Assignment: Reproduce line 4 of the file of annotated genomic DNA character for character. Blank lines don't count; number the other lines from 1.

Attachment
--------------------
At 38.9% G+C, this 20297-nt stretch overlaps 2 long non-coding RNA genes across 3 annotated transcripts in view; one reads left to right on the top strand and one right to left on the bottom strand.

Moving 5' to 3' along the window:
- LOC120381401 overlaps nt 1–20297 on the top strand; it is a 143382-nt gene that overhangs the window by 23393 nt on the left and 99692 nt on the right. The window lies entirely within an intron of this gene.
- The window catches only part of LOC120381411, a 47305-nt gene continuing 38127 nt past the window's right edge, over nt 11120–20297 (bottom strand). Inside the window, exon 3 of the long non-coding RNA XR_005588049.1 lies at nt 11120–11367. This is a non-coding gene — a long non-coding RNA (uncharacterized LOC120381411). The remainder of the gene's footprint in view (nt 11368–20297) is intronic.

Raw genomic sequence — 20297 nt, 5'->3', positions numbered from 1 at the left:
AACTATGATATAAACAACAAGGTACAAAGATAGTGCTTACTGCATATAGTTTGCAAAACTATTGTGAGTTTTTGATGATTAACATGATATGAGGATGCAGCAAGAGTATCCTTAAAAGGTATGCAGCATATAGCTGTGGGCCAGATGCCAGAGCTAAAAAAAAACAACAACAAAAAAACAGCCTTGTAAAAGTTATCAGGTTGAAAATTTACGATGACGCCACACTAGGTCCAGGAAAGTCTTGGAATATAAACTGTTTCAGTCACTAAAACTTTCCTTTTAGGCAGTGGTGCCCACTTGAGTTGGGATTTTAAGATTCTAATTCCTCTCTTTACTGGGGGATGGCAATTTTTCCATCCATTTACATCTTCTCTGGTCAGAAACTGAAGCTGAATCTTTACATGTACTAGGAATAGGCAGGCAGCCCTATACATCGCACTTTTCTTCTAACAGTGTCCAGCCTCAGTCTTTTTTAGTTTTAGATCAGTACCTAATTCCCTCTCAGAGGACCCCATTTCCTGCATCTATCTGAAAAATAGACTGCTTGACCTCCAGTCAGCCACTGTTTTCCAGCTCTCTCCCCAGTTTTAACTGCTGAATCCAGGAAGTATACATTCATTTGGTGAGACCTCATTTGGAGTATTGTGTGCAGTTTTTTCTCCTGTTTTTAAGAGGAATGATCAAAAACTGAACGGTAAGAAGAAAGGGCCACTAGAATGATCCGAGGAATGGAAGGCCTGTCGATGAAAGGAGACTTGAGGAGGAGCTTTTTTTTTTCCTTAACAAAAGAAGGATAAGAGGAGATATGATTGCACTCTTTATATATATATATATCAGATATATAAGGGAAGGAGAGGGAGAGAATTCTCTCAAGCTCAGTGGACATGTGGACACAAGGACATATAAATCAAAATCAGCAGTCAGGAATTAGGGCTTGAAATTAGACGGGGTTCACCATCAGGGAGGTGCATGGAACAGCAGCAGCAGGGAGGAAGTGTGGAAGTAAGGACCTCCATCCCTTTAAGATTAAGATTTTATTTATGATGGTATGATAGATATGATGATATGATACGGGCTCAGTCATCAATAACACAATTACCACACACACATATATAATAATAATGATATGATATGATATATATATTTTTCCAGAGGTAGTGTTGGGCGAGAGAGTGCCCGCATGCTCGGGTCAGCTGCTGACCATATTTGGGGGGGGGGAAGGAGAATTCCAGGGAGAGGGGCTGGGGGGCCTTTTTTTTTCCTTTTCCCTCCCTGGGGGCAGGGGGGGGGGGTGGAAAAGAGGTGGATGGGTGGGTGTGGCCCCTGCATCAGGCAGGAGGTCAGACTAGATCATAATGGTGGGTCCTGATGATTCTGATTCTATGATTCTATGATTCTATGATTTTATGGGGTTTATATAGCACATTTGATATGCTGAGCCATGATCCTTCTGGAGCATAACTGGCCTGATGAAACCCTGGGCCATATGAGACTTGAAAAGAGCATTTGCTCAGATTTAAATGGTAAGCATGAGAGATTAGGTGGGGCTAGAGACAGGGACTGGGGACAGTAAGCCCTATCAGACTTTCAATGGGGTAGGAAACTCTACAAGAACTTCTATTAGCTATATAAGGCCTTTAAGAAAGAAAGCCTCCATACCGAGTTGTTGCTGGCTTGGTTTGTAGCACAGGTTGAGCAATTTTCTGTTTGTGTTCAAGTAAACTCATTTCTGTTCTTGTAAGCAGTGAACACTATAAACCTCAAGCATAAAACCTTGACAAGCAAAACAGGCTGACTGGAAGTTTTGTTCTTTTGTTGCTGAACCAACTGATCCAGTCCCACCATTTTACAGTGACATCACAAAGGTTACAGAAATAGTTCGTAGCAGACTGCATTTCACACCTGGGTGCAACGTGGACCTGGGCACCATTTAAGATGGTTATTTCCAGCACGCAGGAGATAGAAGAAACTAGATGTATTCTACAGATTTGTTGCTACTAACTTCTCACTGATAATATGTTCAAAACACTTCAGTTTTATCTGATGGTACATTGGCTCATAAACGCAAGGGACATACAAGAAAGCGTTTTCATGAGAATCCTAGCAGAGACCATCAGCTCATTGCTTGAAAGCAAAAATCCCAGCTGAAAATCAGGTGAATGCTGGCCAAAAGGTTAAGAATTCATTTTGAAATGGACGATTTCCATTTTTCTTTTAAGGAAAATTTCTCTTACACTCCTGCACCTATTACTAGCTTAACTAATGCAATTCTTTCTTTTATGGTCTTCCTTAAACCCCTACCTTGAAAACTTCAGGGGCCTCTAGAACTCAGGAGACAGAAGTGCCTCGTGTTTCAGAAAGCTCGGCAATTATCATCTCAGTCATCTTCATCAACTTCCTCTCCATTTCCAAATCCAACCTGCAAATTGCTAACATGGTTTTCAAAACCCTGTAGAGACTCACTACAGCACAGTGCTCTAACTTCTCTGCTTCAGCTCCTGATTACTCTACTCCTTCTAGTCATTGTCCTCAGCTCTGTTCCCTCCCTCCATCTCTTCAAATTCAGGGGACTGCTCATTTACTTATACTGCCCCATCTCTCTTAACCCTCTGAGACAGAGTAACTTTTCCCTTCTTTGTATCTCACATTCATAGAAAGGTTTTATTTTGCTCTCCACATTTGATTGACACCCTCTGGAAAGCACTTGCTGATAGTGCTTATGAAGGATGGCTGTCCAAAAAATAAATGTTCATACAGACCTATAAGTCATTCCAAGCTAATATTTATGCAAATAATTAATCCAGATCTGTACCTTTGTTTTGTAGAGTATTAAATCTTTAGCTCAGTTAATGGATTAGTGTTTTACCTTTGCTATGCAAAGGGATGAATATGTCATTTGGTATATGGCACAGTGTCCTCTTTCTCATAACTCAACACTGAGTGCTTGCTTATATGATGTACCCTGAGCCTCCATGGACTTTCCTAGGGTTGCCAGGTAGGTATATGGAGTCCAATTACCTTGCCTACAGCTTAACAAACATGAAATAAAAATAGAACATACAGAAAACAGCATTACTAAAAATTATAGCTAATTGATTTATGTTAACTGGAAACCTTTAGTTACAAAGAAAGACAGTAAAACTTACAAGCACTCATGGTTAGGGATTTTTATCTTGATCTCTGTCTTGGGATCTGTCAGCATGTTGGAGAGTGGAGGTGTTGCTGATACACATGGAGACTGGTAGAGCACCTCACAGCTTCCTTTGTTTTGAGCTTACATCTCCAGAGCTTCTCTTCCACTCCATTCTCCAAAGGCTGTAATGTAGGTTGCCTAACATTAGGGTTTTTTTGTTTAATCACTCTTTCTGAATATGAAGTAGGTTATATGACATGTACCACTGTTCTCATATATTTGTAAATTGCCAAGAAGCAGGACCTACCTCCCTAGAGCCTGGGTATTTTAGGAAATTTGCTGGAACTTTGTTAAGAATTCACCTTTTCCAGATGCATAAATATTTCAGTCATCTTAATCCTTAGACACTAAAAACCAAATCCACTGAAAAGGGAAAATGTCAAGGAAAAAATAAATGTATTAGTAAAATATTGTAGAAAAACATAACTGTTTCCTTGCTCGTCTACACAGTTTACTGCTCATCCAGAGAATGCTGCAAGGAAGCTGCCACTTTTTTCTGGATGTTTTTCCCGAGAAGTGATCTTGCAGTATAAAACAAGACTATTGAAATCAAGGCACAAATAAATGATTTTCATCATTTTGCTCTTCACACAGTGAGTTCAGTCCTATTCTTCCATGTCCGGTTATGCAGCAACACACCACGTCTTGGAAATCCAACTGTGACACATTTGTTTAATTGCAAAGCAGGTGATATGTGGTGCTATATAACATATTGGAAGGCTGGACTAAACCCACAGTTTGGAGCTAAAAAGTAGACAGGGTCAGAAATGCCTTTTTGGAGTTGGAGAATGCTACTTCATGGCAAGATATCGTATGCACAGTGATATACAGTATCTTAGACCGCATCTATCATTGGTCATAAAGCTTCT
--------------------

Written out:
- The window catches only part of LOC120381411, a 47305-nt gene continuing 38127 nt past the window's right edge, over nt 11120–20297 (bottom strand). Inside the window, exon 3 of the long non-coding RNA XR_005588049.1 lies at nt 11120–11367. This is a non-coding gene — a long non-coding RNA (uncharacterized LOC120381411). The remainder of the gene's footprint in view (nt 11368–20297) is intronic.